It is only the objective that can unite us.
Truth (absolute by definition) is universal. Everyone, whether in Bhutan or Belgium, France or Fiji, can perceive principles such as that murder, theft, and rape are wrong. But a set of feelings is unique to a person. I cannot experience your feelings and you cannot experience mine — ne’er the twain shall meet.
This brings to mind a social-issues conversation I had years ago with an acquaintance and her son, which ended with her saying, “That’s just the way we feel, and you’re not going to change our minds.” Oh, our parting was amicable, and we went on our merry ways.
Yet the larger issue is that the matter we were discussing and others — from abortion to sexuality to policing to civil rights — must be settled in society and laws and social codes created. Disagreements must be ironed out. How can this be accomplished peacefully?
A certain “mediator” must be recognized: the objective — Truth. You and I may disagree; our feelings may diverge. If we’re willing to jointly seek and yield to Truth, however, we can find common ground. Our intellectual inquiry may reveal that one of us is wrong or that both are.
Submitting to Truth and reason, one or both of us will then alter our positions so that we’re finally of one accord. Oh, upon departing the resolution still may not feel absolutely right, as “the heart is slow to learn what the swift mind perceives at every turn,” as poet Edna St. Vincent Millay put it. But we’ll at least know that the resolution is right, objectively.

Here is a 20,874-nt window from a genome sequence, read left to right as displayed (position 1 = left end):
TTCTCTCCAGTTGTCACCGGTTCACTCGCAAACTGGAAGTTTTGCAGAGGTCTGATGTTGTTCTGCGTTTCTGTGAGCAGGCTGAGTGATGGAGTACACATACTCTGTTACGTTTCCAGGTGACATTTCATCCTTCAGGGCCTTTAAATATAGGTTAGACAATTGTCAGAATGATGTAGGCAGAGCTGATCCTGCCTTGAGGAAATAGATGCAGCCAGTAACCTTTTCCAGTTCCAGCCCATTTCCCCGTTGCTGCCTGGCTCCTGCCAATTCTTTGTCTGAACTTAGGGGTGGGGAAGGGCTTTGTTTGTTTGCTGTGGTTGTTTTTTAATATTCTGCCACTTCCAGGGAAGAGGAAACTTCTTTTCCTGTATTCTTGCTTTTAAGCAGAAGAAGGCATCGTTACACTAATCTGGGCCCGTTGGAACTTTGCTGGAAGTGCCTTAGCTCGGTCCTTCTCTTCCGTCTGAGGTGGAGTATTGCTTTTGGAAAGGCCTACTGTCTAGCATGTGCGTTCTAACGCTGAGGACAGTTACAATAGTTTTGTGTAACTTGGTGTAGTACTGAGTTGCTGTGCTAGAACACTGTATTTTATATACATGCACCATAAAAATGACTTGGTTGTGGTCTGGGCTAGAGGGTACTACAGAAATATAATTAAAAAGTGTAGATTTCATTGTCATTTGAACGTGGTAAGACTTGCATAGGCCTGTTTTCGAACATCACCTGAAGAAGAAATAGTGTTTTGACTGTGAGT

What can be done, however, if one or both of us won’t seek and yield to Truth? If we each stubbornly adhere to the subjective, our feelings, we then become like Dr. Seuss’s North-going and South-going Zaxes, refusing to deviate from our emotions’ prescribed and conflicting paths. All we can do is butt heads. For if people cannot talk things out, they’re left to fight them out.
Of course, people won’t seek and yield to Truth if they don’t even believe in it. This is why our age’s prevailing relativism is so destructive and why I write so much about it. Why should I tame my instincts, my feelings, if there’s nothing above them dictating they’re wrong? Upon believing there’s no objective with which to measure the subjective, the subjective holds sway.
This is our actual problem today, the philosophical rot underlying the irrationality plaguing us. A nation of emotion-driven, stubborn people blind to Truth and worshiping their own lies cannot be at peace.
It’s only getting worse, too, as the attack on the objective intensifies. Years ago already, logic was dismissed as “white, male [and] linear,” and now some call “objectivity” a white norm. Even math is under assault, with the recent claim, à la 1984, that 2+2 can equal 5.
So it’s no surprise that many people today are unreasonable. Reason isn’t an answer, but a method by which answers are found. But if there’s nothing objective, no Truth, then there are no answers to be found — and, hence, no reason for reason.
If you want to know where this leads, just remember that dispensing with reason yields unreasonableness — and unreasonable people fight more than they talk.
Courtesy of The New American